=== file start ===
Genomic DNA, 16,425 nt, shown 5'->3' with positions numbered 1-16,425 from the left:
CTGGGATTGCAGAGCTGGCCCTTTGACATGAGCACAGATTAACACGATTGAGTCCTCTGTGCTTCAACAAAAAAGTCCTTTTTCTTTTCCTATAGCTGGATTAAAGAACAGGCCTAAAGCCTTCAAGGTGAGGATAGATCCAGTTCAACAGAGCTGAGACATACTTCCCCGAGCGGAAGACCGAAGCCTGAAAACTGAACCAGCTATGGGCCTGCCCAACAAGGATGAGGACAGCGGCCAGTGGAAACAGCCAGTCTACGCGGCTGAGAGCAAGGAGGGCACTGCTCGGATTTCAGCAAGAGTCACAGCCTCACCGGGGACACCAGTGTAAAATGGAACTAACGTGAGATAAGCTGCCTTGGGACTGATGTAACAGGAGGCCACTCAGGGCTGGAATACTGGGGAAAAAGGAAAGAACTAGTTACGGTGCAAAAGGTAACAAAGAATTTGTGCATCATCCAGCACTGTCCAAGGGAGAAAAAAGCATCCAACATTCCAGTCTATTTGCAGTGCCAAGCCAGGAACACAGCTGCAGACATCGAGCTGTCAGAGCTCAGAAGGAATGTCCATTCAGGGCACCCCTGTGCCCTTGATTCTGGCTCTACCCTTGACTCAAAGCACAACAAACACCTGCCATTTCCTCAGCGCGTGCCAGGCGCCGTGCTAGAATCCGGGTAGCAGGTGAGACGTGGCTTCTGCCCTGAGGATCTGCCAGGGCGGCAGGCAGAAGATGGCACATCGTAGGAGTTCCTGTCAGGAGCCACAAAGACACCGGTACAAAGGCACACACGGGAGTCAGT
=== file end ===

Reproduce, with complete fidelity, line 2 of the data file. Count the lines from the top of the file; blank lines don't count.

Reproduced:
CTGGGATTGCAGAGCTGGCCCTTTGACATGAGCACAGATTAACACGATTGAGTCCTCTGTGCTTCAACAAAAAAGTCCTTTTTCTTTTCCTATAGCTGGATTAAAGAACAGGCCTAAAGCCTTCAAGGTGAGGATAGATCCAGTTCAACAGAGCTGAGACATACTTCCCCGAGCGGAAGACCGAAGCCTGAAAACTGAACCAGCTATGGGCCTGCCCAACAAGGATGAGGACAGCGGCCAGTGGAAACAGCCAGTCTACGCGGCTGAGAGCAAGGAGGGCACTGCTCGGATTTCAGCAAGAGTCACAGCCTCACCGGGGACACCAGTGTAAAATGGAACTAACGTGAGATAAGCTGCCTTGGGACTGATGTAACAGGAGGCCACTCAGGGCTGGAATACTGGGGAAAAAGGAAAGAACTAGTTACGGTGCAAAAGGTAACAAAGAATTTGTGCATCATCCAGCACTGTCCAAGGGAGAAAAAAGCATCCAACATTCCAGTCTATTTGCAGTGCCAAGCCAGGAACACAGCTGCAGACATCGAGCTGTCAGAGCTCAGAAGGAATGTCCATTCAGGGCACCCCTGTGCCCTTGATTCTGGCTCTACCCTTGACTCAAAGCACAACAAACACCTGCCATTTCCTCAGCGCGTGCCAGGCGCCGTGCTAGAATCCGGGTAGCAGGTGAGACGTGGCTTCTGCCCTGAGGATCTGCCAGGGCGGCAGGCAGAAGATGGCACATCGTAGGAGTTCCTGTCAGGAGCCACAAAGACACCGGTACAAAGGCACACACGGGAGTCAGT